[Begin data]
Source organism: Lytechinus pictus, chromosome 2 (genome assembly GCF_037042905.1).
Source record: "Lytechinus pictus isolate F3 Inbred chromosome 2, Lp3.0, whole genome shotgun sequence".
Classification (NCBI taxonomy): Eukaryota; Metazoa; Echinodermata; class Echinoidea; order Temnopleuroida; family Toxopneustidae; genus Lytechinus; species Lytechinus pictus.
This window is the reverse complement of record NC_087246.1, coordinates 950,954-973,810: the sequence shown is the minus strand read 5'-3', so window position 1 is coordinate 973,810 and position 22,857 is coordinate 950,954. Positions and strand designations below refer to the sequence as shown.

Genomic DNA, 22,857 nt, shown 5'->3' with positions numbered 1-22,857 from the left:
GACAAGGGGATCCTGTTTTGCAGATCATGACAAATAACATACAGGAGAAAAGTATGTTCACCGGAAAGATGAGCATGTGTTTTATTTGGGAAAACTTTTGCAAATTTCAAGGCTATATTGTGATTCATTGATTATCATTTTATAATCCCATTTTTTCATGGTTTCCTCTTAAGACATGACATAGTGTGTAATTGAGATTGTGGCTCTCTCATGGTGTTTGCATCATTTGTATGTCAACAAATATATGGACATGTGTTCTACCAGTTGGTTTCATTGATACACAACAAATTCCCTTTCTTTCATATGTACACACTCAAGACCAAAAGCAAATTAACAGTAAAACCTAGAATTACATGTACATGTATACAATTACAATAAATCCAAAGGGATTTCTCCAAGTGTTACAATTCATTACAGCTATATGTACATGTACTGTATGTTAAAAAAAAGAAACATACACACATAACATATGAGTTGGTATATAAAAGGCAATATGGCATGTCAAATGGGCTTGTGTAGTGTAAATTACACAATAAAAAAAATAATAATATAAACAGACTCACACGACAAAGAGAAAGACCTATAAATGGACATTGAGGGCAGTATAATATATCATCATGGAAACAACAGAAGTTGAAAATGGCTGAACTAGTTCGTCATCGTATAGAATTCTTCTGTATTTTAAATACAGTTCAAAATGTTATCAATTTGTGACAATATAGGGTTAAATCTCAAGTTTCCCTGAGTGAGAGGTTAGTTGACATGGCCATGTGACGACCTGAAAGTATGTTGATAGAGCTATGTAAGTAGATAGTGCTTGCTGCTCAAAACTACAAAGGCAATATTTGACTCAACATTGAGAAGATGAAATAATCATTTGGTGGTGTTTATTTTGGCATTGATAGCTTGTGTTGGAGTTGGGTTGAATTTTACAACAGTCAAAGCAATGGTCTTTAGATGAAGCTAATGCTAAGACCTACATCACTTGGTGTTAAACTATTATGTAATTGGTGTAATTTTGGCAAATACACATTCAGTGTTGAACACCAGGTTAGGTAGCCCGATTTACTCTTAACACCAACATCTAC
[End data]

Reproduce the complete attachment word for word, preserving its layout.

Source organism: Lytechinus pictus, chromosome 2 (genome assembly GCF_037042905.1).
Source record: "Lytechinus pictus isolate F3 Inbred chromosome 2, Lp3.0, whole genome shotgun sequence".
Classification (NCBI taxonomy): Eukaryota; Metazoa; Echinodermata; class Echinoidea; order Temnopleuroida; family Toxopneustidae; genus Lytechinus; species Lytechinus pictus.
This window is the reverse complement of record NC_087246.1, coordinates 950,954-973,810: the sequence shown is the minus strand read 5'-3', so window position 1 is coordinate 973,810 and position 22,857 is coordinate 950,954. Positions and strand designations below refer to the sequence as shown.

Genomic DNA, 22,857 nt, shown 5'->3' with positions numbered 1-22,857 from the left:
GACAAGGGGATCCTGTTTTGCAGATCATGACAAATAACATACAGGAGAAAAGTATGTTCACCGGAAAGATGAGCATGTGTTTTATTTGGGAAAACTTTTGCAAATTTCAAGGCTATATTGTGATTCATTGATTATCATTTTATAATCCCATTTTTTCATGGTTTCCTCTTAAGACATGACATAGTGTGTAATTGAGATTGTGGCTCTCTCATGGTGTTTGCATCATTTGTATGTCAACAAATATATGGACATGTGTTCTACCAGTTGGTTTCATTGATACACAACAAATTCCCTTTCTTTCATATGTACACACTCAAGACCAAAAGCAAATTAACAGTAAAACCTAGAATTACATGTACATGTATACAATTACAATAAATCCAAAGGGATTTCTCCAAGTGTTACAATTCATTACAGCTATATGTACATGTACTGTATGTTAAAAAAAAGAAACATACACACATAACATATGAGTTGGTATATAAAAGGCAATATGGCATGTCAAATGGGCTTGTGTAGTGTAAATTACACAATAAAAAAAATAATAATATAAACAGACTCACACGACAAAGAGAAAGACCTATAAATGGACATTGAGGGCAGTATAATATATCATCATGGAAACAACAGAAGTTGAAAATGGCTGAACTAGTTCGTCATCGTATAGAATTCTTCTGTATTTTAAATACAGTTCAAAATGTTATCAATTTGTGACAATATAGGGTTAAATCTCAAGTTTCCCTGAGTGAGAGGTTAGTTGACATGGCCATGTGACGACCTGAAAGTATGTTGATAGAGCTATGTAAGTAGATAGTGCTTGCTGCTCAAAACTACAAAGGCAATATTTGACTCAACATTGAGAAGATGAAATAATCATTTGGTGGTGTTTATTTTGGCATTGATAGCTTGTGTTGGAGTTGGGTTGAATTTTACAACAGTCAAAGCAATGGTCTTTAGATGAAGCTAATGCTAAGACCTACATCACTTGGTGTTAAACTATTATGTAATTGGTGTAATTTTGGCAAATACACATTCAGTGTTGAACACCAGGTTAGGTAGCCCGATTTACTCTTAACACCAACATCTAC